Manitoba farmers get into the beer biz

Prodigal Sons Brewery, Derek Trinke (left) and Toban Dyck. (Photo courtesy Toban Dyck.)
Prodigal Sons Brewery, Derek Trinke (left) and Toban Dyck. (Photo courtesy Toban Dyck.)

Toban Dyck and Derek Trinke are drafting a plan and planning to draught.

If the plan works, the two Manitoban men will be making their own craft beer within a year.

Called Prodigal Sons Brewery, both have returned to their family’s farms just north of Winkler to start their beer business.

“We’re very pumped about this. It’s very exciting,” said Dyck. “It’s been a dream of mine.”

The pair will build a brewery on Dyck’s family farm just north of Winkler. The 1,200 acre wheat and soy bean farm has been in the family for 130 years.

In mid-April, the duo also launched an online crowd-funding campaign on to raise $20,000 to help build a smaller tap house on the property. They are also currently finalizing their business plan and will use it to find major investors, said Dyck.

Neither Trinke, nor Dyck has experience in the beer business.

Dyck is a magazine, newspaper and online journalist while Trinke, who lives across the lane on his own family farm, is an environmental consultant. Both men moved back to Manitoba several years ago from Toronto and Vancouver.

“The farm lifestyle was really appealing to both of us,” Dyck said.

They have already started brewing beer in a friend’s garage in Winkler. They plan to brew a lager, stout and a cream or pale ale to start.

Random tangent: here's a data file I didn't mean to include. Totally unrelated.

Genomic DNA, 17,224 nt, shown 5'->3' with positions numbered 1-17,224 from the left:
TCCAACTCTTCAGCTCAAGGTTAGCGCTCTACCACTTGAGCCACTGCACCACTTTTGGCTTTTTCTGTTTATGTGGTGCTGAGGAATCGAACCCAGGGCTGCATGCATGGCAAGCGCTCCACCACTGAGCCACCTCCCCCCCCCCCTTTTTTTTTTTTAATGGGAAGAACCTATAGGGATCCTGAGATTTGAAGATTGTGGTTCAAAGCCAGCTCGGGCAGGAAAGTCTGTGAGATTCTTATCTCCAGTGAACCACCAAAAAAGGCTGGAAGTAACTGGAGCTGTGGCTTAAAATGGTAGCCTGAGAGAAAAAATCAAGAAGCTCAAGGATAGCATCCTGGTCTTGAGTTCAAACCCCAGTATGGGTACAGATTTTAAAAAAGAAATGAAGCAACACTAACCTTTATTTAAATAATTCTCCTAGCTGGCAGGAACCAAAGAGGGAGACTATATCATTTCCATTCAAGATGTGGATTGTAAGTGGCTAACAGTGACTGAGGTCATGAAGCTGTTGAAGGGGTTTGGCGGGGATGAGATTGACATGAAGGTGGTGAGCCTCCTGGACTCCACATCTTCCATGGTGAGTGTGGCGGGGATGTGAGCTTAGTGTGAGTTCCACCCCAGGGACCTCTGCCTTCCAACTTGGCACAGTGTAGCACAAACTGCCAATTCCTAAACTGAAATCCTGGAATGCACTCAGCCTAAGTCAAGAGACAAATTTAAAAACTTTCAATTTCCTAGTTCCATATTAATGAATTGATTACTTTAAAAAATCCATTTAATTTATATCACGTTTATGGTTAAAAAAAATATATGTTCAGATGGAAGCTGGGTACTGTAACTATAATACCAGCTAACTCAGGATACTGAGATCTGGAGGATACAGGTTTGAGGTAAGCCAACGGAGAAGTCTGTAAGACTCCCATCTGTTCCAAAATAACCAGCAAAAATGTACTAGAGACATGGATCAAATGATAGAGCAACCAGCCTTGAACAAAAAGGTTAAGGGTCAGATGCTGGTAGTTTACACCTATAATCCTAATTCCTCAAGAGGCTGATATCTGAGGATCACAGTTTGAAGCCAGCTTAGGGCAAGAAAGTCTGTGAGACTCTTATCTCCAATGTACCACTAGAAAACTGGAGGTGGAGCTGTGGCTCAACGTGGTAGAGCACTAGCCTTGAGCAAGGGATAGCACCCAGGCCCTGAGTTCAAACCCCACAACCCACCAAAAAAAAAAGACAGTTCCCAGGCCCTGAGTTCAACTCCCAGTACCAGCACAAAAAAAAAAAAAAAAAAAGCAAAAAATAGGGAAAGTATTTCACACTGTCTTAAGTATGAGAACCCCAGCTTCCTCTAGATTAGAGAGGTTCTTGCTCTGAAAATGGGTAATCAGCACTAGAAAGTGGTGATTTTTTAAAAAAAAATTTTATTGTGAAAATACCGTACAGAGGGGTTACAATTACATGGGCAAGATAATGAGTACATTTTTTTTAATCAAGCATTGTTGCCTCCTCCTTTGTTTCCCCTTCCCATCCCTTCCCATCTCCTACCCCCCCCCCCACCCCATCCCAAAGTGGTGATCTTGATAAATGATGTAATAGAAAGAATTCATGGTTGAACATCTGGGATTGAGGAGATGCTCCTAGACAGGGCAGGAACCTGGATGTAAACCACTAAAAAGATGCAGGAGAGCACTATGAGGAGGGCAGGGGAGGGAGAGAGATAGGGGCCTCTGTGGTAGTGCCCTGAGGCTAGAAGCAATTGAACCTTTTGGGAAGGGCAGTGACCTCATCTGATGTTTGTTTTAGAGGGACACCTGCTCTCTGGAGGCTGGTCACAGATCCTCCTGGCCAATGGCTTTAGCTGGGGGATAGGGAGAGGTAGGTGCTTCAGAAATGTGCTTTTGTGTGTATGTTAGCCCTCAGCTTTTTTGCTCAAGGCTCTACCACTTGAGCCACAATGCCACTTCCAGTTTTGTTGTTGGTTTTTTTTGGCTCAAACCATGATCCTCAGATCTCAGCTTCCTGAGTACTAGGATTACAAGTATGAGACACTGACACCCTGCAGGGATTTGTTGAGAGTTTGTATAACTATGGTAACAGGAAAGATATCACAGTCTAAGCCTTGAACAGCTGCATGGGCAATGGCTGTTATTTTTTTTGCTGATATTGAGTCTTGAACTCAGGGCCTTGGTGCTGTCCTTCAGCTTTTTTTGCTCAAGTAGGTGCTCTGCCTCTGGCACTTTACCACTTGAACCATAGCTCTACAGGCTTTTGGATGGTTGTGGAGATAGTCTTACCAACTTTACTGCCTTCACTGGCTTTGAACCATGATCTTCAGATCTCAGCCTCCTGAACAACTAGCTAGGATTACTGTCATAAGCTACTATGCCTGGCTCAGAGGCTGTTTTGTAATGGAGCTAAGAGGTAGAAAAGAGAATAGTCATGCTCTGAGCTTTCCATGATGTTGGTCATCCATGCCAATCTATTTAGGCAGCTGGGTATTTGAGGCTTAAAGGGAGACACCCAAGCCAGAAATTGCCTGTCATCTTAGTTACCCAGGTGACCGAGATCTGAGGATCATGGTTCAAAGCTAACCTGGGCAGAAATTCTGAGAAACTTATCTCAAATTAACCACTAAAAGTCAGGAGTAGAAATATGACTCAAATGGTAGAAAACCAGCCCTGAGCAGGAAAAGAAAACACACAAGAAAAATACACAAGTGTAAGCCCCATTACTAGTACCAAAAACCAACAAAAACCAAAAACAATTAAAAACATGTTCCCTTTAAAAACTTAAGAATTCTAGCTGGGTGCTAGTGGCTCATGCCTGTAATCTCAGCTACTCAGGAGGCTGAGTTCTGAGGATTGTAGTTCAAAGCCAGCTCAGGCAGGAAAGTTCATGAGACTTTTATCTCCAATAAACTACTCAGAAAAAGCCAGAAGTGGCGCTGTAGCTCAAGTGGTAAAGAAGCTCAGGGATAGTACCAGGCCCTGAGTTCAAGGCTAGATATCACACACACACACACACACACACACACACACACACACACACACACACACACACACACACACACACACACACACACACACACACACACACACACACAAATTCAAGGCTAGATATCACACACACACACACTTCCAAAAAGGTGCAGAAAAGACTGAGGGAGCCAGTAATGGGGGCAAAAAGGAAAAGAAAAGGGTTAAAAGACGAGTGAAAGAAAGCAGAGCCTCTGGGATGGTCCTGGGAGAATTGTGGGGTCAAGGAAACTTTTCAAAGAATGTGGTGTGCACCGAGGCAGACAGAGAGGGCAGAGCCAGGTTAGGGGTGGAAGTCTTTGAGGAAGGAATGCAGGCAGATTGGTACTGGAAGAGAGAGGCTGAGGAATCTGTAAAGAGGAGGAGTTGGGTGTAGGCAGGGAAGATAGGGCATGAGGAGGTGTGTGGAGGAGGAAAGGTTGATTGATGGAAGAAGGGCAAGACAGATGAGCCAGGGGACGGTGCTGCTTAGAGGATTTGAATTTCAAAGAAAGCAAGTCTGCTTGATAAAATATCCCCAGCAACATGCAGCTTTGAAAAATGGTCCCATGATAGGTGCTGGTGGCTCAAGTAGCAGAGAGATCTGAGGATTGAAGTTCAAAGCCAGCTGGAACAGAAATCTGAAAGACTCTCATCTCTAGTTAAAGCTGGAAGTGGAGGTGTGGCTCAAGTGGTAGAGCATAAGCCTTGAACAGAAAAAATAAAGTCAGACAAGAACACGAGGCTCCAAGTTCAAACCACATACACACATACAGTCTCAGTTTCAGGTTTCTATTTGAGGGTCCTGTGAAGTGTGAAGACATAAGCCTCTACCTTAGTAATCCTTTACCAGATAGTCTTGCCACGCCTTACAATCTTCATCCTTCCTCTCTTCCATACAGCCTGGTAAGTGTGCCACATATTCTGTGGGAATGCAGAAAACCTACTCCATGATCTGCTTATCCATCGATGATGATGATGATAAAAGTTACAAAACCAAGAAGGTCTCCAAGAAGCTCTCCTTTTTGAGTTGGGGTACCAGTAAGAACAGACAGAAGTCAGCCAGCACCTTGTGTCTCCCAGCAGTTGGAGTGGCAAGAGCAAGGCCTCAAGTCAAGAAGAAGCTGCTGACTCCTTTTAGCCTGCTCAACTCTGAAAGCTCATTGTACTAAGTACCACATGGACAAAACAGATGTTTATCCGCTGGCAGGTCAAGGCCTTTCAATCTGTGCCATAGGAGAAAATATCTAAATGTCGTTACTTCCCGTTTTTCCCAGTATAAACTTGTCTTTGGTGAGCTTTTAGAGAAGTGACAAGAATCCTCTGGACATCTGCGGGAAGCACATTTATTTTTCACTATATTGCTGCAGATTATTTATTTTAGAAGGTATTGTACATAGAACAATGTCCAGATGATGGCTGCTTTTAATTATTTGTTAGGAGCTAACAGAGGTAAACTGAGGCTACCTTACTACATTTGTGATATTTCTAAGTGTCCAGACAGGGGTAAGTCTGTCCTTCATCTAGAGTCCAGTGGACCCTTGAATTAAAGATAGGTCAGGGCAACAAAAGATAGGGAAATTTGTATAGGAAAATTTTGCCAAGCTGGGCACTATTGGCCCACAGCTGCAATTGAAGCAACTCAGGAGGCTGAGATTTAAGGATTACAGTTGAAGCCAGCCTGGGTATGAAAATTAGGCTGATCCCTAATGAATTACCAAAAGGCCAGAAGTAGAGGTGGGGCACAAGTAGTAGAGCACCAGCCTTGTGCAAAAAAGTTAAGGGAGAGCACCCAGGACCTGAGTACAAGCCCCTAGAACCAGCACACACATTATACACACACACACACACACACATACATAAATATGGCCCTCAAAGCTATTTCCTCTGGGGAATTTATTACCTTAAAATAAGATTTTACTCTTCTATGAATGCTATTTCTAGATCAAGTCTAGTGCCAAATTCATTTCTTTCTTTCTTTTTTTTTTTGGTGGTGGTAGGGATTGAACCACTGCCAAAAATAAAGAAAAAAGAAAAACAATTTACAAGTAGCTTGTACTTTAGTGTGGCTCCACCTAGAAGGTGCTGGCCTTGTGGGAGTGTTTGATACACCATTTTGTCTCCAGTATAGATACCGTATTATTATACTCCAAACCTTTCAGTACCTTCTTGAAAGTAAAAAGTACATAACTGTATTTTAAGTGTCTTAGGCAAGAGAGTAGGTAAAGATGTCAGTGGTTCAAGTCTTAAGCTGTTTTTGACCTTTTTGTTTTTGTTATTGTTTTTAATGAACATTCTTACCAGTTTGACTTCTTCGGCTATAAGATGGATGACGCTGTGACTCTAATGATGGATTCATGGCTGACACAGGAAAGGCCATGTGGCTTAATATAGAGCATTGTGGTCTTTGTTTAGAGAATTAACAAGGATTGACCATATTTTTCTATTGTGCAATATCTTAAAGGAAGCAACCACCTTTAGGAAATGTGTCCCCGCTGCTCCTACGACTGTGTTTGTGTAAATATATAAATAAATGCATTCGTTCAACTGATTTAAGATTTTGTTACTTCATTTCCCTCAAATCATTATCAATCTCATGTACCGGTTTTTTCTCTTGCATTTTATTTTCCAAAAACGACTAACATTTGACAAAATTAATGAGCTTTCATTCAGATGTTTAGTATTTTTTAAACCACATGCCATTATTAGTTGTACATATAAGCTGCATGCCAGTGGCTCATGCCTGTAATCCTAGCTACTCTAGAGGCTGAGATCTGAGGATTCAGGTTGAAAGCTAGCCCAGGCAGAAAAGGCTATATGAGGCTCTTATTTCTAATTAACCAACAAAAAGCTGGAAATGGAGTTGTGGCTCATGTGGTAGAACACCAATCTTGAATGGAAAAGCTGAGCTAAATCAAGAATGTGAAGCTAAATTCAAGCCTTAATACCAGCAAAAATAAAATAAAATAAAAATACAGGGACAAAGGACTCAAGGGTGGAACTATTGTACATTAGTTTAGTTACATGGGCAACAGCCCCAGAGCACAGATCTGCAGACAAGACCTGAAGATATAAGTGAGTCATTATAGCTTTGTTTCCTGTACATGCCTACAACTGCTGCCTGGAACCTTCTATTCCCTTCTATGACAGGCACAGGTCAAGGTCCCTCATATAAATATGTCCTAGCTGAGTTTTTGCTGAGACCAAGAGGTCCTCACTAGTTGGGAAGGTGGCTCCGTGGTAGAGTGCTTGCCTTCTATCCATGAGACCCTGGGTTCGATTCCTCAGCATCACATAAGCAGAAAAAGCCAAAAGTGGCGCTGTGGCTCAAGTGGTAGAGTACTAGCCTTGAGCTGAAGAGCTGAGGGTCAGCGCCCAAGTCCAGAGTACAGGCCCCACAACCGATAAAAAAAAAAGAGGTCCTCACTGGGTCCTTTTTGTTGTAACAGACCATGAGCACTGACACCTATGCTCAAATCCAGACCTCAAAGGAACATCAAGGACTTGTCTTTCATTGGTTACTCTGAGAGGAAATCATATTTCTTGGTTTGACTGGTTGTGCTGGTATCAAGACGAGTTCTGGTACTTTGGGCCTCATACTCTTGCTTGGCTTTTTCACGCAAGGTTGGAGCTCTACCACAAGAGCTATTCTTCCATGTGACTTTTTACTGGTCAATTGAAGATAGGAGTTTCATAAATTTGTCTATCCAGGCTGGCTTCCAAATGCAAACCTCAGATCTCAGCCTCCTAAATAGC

Dyck pointed to Winnipeg’s Half Pints Brewery as inspiration and a model on how to build a successful craft beer business.

Indeed, last month Half Pints expanded its business by adding six 4,000 litre tanks to its St. James facility. The additional tanks will boost production by 56 per cent or roughly 1,500 24-bottle boxes per brew.

In the next few months, Half Pints also hopes to start selling in British Columbia. They currently sell beer in Manitoba, Saskatchewan and Alberta.

“It’s going to keep us busy that’s for sure,” said Half Pints general manager Zach Mesman.

He also welcomed Prodigal Sons Brewery to the local craft brewing industry.

As Mesman said: “There’s lots of room for everyone. It’s only good for the industry.”

Back in Winkler, Dyck knows starting a brewery from the ground up will be a big challenge.

“We have a lot of work ahead of us, that’s for sure.”

This story first appeared on CBC’s The Scene. Here’s the link.

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